(Emphasis added). The trial court obviously believed that Defendant would have to take the stand and testify on his own behalf in order to have Evans's testimony as to Defendant's statements admitted into evidence. This was an erroneous belief. The applicability of the excited utterance exception to the hearsay rule does not depend on the declarant actually testifying in the trial where the excited utterance is offered. 2 Kenneth S. Broun, Brandis and Broun on North Carolina Evidence § 216, at 85, n.344 (4th ed. 1993) [hereinafter 2 Broun on Evidence]; see also N.C.G.S. § 8C-1, Rule 803 (listing exceptions to the hearsay rule, including the excited utterance exception, which do not require declarant unavailability). This is so even if the declarant is the defendant in a criminal trial and exercises his constitutional right not to testify. 2 Broun on Evidence § 216, at 85, n.344.

II

    [3]"[A] criminal defendant may not be compelled to testify, and . . . 'any reference by the State regarding his failure to testify is violative of his constitutional right to remain silent.'" State v. Thompson, 118 N.C. App. 33, 39, 454 S.E.2d 271, 275, disc. review denied, 340 N.C. 262, 456 S.E.2d 837 (1995) (quoting State v. Baymon, 336 N.C. 748, 758, 446 S.E.2d 1, 6 (1994)). Our courts have consistently held that where the State comments on the defendant's failure to testify, "the error may be cured by a withdrawal of the remark or by a statement from the court that it was improper, followed by an instruction to the jury not to consider the failure of the accused to offer himself as a witness." State v. Reid, 334 N.C. 551, 556, 434 S.E.2d 193, 197 (1993) (citations omitted). The "subsequent inclusion in the jury charge of an instruction on a defendant's right not to testify" does not, by itself, cure such comments. Baymon, 336 N.C. at 758, 446 S.E.2d at 6 (prosecutor stated, when discussing the number of times the victim had been sexually assaulted, "[the defendant's] not going to tell you"). If the trial court does not give a curative instruction to the jury immediately following prosecutor comments before the jury concerning the defendant's failure to testify, "the prejudicial effect of such an uncured, improper reference mandates the granting of a new trial," Reid, 334 N.C. at 556, 434 S.E.2d at 197, unless the State can show the error was harmless beyond a reasonable doubt, Baymon, 336 N.C. at 758, 446 S.E.2d at 6; N.C.G.S. § 15A-1443(b). If the State shows overwhelming evidence of the defendant's guilt, this may render such comments harmless beyond a reasonable doubt. State v. Brown, 306 N.C. 151, 164, 293 S.E.2d 569, 578, cert. denied, 459 U.S. 1080, 74 L. Ed. 2d 642 (1982).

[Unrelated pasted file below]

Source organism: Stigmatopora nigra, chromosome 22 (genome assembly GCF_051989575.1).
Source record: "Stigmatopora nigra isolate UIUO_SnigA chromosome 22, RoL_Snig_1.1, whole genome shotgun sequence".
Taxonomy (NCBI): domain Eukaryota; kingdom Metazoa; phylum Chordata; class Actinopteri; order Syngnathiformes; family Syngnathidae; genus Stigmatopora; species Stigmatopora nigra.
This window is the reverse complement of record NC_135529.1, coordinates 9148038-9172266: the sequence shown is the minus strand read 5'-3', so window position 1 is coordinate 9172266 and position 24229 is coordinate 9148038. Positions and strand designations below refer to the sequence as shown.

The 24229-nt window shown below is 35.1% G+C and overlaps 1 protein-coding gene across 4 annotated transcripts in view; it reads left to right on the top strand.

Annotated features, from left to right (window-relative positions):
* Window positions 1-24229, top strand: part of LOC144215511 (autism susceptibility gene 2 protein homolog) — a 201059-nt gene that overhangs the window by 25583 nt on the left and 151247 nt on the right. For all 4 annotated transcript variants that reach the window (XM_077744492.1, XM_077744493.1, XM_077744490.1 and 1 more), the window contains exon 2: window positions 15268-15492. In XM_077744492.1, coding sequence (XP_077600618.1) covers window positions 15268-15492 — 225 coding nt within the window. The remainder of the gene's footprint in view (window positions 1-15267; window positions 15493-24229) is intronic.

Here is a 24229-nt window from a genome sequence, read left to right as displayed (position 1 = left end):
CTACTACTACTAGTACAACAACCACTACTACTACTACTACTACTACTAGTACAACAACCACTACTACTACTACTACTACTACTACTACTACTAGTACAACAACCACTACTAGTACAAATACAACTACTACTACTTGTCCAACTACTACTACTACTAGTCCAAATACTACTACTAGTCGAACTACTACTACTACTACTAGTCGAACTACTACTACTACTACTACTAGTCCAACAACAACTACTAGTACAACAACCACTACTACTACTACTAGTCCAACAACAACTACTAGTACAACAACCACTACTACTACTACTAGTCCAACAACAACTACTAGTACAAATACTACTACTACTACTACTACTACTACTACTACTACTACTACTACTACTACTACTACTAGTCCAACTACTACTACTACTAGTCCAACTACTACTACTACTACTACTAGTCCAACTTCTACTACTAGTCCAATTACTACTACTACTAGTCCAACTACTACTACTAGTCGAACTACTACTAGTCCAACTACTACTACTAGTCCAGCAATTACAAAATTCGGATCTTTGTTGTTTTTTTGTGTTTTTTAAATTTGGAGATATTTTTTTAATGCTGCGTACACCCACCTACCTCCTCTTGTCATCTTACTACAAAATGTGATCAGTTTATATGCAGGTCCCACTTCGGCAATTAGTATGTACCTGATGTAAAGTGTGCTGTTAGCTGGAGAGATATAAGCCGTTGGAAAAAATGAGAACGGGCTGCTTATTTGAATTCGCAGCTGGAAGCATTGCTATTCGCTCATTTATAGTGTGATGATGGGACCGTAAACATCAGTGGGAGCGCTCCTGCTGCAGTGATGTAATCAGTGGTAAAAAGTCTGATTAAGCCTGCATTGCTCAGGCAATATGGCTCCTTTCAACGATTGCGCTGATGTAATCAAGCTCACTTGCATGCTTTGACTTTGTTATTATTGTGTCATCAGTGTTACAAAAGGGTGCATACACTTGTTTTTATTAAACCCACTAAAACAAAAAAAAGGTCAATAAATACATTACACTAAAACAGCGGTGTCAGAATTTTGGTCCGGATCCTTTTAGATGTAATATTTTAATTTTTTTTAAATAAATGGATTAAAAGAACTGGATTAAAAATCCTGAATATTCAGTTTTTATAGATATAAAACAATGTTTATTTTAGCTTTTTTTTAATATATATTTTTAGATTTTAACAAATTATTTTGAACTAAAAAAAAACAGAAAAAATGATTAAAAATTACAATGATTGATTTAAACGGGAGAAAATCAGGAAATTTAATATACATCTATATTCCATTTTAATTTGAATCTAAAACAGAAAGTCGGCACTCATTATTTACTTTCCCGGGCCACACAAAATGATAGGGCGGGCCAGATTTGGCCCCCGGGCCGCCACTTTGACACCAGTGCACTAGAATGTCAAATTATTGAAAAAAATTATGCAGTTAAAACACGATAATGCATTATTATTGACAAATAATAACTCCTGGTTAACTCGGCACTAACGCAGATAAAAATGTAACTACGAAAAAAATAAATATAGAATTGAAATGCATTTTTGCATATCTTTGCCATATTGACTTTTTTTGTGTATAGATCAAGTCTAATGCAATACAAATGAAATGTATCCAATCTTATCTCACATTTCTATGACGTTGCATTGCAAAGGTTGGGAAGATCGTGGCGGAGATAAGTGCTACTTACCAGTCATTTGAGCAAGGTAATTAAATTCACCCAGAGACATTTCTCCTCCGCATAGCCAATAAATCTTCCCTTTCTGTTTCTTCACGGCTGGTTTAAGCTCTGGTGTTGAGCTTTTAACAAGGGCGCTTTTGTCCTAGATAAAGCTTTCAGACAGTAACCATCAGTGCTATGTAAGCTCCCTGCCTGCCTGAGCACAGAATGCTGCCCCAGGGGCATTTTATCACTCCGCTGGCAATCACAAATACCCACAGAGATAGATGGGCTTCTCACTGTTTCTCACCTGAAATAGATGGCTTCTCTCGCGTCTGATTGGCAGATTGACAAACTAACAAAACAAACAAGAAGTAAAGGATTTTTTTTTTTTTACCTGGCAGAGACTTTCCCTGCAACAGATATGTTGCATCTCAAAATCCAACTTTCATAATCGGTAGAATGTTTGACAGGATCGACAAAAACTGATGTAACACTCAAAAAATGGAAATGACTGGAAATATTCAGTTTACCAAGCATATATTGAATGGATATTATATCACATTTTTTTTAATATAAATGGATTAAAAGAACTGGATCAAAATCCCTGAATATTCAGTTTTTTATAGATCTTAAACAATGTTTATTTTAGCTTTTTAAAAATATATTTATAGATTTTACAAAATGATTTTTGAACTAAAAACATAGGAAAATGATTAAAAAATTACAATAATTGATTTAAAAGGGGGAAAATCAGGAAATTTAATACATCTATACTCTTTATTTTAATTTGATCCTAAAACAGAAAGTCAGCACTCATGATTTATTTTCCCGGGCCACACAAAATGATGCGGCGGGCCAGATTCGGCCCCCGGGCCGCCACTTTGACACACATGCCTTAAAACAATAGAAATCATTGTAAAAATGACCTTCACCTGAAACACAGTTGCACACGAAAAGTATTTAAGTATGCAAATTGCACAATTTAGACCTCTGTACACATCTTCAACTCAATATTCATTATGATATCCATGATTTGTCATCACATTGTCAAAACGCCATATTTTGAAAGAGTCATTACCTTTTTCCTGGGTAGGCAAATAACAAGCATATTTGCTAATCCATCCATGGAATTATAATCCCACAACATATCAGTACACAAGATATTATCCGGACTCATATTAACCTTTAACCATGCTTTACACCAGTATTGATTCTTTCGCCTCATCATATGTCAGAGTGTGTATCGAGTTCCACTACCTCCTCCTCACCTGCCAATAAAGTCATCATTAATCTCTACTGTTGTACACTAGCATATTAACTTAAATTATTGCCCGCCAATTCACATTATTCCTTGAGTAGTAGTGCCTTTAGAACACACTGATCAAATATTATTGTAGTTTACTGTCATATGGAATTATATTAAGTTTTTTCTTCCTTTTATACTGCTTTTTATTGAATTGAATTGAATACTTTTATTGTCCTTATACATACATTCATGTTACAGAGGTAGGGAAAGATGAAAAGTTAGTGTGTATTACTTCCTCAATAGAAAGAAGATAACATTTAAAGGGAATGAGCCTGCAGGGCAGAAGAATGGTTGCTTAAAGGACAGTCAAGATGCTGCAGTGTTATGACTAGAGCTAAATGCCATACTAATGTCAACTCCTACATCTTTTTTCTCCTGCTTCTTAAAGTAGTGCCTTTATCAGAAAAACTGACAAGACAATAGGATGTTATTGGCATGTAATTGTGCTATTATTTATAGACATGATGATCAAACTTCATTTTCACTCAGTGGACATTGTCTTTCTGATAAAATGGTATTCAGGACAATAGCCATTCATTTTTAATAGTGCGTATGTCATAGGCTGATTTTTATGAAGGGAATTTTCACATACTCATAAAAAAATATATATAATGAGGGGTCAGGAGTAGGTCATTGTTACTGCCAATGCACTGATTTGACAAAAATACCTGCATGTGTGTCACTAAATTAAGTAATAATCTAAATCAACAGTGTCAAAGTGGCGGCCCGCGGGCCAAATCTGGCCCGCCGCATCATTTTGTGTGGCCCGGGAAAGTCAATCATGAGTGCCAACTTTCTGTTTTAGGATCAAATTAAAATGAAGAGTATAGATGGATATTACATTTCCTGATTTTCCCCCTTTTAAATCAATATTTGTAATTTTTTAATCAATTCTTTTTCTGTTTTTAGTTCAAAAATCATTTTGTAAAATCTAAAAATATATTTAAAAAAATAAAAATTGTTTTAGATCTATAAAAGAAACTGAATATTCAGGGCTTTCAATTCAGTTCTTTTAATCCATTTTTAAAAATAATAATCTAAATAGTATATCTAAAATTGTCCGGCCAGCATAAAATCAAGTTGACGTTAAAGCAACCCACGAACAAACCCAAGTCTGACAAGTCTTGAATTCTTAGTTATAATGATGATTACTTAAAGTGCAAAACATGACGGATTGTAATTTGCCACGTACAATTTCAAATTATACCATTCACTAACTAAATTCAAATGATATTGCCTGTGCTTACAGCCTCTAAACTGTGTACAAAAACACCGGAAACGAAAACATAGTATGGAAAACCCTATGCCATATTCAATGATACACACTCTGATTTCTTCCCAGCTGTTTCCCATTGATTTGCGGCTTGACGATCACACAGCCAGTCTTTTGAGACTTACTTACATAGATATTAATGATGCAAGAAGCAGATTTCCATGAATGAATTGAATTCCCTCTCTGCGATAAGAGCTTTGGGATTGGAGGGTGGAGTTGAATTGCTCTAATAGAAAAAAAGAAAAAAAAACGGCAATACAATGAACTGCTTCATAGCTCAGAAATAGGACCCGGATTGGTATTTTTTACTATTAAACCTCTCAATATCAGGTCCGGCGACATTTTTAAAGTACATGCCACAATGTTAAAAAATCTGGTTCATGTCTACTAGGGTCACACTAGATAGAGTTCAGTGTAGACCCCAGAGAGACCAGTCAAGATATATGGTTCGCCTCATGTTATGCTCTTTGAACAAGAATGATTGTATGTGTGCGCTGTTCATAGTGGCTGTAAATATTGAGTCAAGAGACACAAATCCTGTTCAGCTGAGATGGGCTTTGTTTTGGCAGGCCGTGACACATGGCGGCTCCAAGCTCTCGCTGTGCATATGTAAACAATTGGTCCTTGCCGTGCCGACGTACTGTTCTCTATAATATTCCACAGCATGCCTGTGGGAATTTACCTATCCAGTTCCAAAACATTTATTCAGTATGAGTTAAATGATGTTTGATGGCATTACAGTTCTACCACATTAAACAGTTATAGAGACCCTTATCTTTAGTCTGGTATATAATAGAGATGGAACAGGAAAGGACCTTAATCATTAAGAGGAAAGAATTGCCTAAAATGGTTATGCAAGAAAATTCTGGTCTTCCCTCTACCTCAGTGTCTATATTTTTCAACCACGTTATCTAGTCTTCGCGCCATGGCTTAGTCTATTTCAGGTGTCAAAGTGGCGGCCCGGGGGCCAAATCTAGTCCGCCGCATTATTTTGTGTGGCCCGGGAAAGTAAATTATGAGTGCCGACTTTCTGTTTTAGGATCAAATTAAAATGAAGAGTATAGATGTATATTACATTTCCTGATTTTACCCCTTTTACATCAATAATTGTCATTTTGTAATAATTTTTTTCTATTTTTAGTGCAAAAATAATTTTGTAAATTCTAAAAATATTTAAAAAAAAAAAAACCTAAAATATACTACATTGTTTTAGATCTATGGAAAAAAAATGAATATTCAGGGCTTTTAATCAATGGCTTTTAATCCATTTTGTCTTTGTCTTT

In this case, the prosecuting attorney argued before the jury: "In order to have self-defense, you got to get on the witness stand and you got to admit that you . . . ." When defense counsel objected on two grounds to the comments of the prosecutor, the trial court's sole curative instruction was: "Sustained as to latter part of it." The trial court gave no further curative instruction at that time. Although the trial court later (after the closing arguments of counsel) included within the jury charge that the defendant had a right not to testify and that his failure to testify should not influence them, this instruction does not cure the error committed earlier (during the State's closing argument).

    The State has not shown that this error was harmless beyond a reasonable doubt. Although there is testimony from several witnesses that Defendant fired the shots that injured Faucette and killed Tinnin, the Defendant's witnesses presented evidence tending to show that someone other than Defendant also fired shots during the struggle. In addition, Tinnin himself did not know who shot him. This evidence does not overwhelmingly show that Defendant is guilty of first degree murder. The prosecutor's comments concerning Defendant's failure to testify, not timely corrected by the trial court, therefore require a new trial.

    Defendant has raised other arguments on appeal that are mooted by our grant of a new trial and we therefore do not address them. See State v. Fearing, 304 N.C. 499, 504-05, n.2, 284 S.E.2d 479, 483, n.2 (1981). Cf. State v. Collins, 334 N.C. 54, 63, 431 S.E.2d 188, 194 (1993) (declining to address errors which are "unlikely" to arise again at the defendant's new trial).

    New trial.

    Chief Judge ARNOLD and Judge MCGEE concur.